The LCHF diet triumphs yet again in a UK study of 120000 people. LCHF (low carb high fat) is perhaps the diet that most closely aligns with the most recent, credible research on the causes of obesity and what to do about it with the diet.
The research is overwhelming, but the results are not yet quite mainstream. Thus, a spark of news reports this week in the UK.
The UK newspapers have stories out based on a large volunteer study. This is catch-up news for a lot of people, of course, but it is energizing the health and nutrition debate in Britain.
Here’s a synopsis from the Times, but other UK stories got in on this as well and are more accessible – see below.
The biggest pilot study of a low-carbohydrate diet to treat type 2 diabetes has shown that it may successfully control the condition.
A review of more than 80,000 people who ditched their low-fat, high-carbohydrate diet found that their blood-glucose levels dropped after ten weeks. The results have led doctors to call for an overhaul of official dietary guidelines.
The study came about as a consequence of an online revolt by patients in which 120,000 people signed up to the “low-carb” diet plan launched by the forum diabetes.co.uk in a backlash against official advice.
The also story got picked up in the Daily Mail (Mail Online) Thousands of diabetics adopt high-protein low-carb diet in backlash against official NHS eating plan.
Their synopsis is excellent:
- 120,000 type 2 diabetes patients signed up to a low-carb diet plan
- More than 80,000 saw their blood glucose levels drop after 10 weeks
- One GP saves £45,000 a year by recommending low carb diet to diabetics
- Separate study found a crash diet is the best way to slash risk of disease
(Editorial note: We don’t know about that ‘crash diet’ bit – more to come on that. The general thrust of current research is that diet is long term even though results, obviously, are obtained in the short, medium and long term. The thing to remember is that the results must be long lasting, which is where most diets have failed in the last 40-50 years as the weight always came back in part or in full – sometimes more than what was lost even. But back to our story.)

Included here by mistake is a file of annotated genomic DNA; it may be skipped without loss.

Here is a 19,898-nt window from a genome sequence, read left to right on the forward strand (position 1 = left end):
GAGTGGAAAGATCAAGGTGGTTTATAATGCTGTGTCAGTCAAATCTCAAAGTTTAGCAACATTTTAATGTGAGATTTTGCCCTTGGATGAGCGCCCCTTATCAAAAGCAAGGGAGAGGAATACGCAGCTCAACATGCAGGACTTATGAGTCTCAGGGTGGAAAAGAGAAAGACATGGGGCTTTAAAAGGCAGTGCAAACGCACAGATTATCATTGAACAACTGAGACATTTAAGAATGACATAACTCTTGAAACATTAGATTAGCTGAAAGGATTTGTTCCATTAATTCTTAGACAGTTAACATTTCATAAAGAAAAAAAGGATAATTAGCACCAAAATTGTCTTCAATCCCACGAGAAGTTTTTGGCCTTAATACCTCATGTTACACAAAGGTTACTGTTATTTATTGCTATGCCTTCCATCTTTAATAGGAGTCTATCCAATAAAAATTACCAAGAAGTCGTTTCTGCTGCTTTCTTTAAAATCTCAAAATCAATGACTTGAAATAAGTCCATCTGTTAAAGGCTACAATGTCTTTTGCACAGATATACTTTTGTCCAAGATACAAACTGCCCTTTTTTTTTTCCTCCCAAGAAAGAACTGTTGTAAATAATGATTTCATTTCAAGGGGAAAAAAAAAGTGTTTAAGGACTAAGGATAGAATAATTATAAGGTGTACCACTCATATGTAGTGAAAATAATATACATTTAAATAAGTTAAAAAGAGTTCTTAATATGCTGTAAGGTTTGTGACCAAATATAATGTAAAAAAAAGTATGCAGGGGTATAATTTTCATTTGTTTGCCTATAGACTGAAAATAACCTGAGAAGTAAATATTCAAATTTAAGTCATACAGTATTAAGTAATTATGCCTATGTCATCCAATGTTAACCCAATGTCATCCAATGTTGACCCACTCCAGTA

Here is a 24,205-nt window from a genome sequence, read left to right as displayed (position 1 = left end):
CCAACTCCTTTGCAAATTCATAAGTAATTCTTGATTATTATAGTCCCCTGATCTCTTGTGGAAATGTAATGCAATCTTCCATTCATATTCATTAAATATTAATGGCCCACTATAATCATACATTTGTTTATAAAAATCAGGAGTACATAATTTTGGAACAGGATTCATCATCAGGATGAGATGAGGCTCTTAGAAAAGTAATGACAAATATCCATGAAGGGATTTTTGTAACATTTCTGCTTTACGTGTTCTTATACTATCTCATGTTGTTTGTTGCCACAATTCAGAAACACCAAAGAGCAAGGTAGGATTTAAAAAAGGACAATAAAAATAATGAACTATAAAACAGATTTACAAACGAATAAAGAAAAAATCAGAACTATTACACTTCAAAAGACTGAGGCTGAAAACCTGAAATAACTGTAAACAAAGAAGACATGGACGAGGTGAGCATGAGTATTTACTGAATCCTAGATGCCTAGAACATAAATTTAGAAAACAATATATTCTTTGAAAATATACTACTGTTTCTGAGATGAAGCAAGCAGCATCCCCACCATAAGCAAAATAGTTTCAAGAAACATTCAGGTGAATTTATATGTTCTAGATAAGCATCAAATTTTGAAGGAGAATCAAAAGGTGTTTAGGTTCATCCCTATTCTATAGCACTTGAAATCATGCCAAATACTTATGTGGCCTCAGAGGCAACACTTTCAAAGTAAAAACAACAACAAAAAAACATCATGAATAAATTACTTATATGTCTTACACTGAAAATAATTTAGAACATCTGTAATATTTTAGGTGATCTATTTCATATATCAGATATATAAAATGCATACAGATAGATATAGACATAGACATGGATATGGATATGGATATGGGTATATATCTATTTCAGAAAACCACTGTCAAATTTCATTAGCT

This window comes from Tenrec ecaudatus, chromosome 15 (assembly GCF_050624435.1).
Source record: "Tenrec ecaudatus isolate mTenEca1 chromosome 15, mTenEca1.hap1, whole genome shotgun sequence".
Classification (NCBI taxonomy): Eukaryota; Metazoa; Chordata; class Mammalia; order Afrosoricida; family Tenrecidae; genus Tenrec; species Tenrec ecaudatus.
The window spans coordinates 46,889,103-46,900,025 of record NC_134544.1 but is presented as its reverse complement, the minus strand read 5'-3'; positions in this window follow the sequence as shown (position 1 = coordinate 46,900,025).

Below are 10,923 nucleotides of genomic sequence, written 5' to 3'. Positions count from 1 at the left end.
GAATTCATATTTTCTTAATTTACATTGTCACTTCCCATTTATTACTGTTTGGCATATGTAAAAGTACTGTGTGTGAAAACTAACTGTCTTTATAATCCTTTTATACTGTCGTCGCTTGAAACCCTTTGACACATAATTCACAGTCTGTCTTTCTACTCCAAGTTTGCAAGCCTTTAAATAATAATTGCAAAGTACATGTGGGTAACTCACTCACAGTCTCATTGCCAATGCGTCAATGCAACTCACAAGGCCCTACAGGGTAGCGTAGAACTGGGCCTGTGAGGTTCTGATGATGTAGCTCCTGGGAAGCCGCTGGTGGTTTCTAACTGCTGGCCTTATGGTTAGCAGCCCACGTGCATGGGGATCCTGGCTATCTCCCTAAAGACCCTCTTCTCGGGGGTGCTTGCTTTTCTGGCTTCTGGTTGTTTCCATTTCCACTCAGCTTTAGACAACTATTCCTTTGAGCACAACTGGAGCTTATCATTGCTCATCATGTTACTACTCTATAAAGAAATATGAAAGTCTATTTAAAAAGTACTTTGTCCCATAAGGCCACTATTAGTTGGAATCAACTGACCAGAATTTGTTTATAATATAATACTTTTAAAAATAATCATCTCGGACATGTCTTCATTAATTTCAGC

The grass roots movement drove this change in diet – people asked for it and one organization took them up on it. Medical professionals are now pushing from behinds the scenes to make changes. They advice their patients to do the right thing whether NHS (Britain’s National Health Service) officially agrees or not.
Officially, they do not yet agree. The official dietary guidelines in the Britain go under the name Eat Well. Here’s how Eat Well compares to the basic LCHF (low carb high fat) diet advices.
It’s hard to make sense of the Eat Well guidelines in the light of recent research into what really causes obesity: undesirable fluctuations in the body’s hormones, primarily insulin with cortisol (caused by stress) also in the mix.
The Telegraph got on the train with this report: Low-carb diet helps control diabetes, new study suggests.
They included some videos with additional information including some recipes, which is helpful for people coming to this for the first time.
However, as we read through these stories, we are struck with how difficult is it for reporters to avoid inserting glib phrases that contradicts the evidence they are reporting on.
Take this sentence from the Telegraph commenting on a recent report from the National Obesity Forum and the Public Health Collaboration linking carbohydrates to obesity and type 2 diabetes:
Controversially, the document argued that “eating fat does not make you fat”.
Why is this controversial? All current evidence supports this.
Then comes the kicker: UK officials from PHE (Public Health England) reject the findings and close rans around the Eat Well guidelines. Their message? “Continue as before”.
This with a diet that has been proven time and again to cause obesity, to cause precisely what it purports to avoid and prevent.
In most other contexts this would be considered negligence and result in legal action from those harmed by the negligent advice.
It boggles the mind, but once again people are smarter than the organizations attempting to control them. They have seen the light (pun intended) and flock to the age old solutions that are now coning back after a 40-50 year unfortunate side track: low carb high (or at least higher) fat diet composition with particular emphasis on eliminating added sugar in any form from the diet.
The food industry does not like this because this means the end of products relying on refined grains and sugars of any kind (and particularly anything with high fructose corn syrup).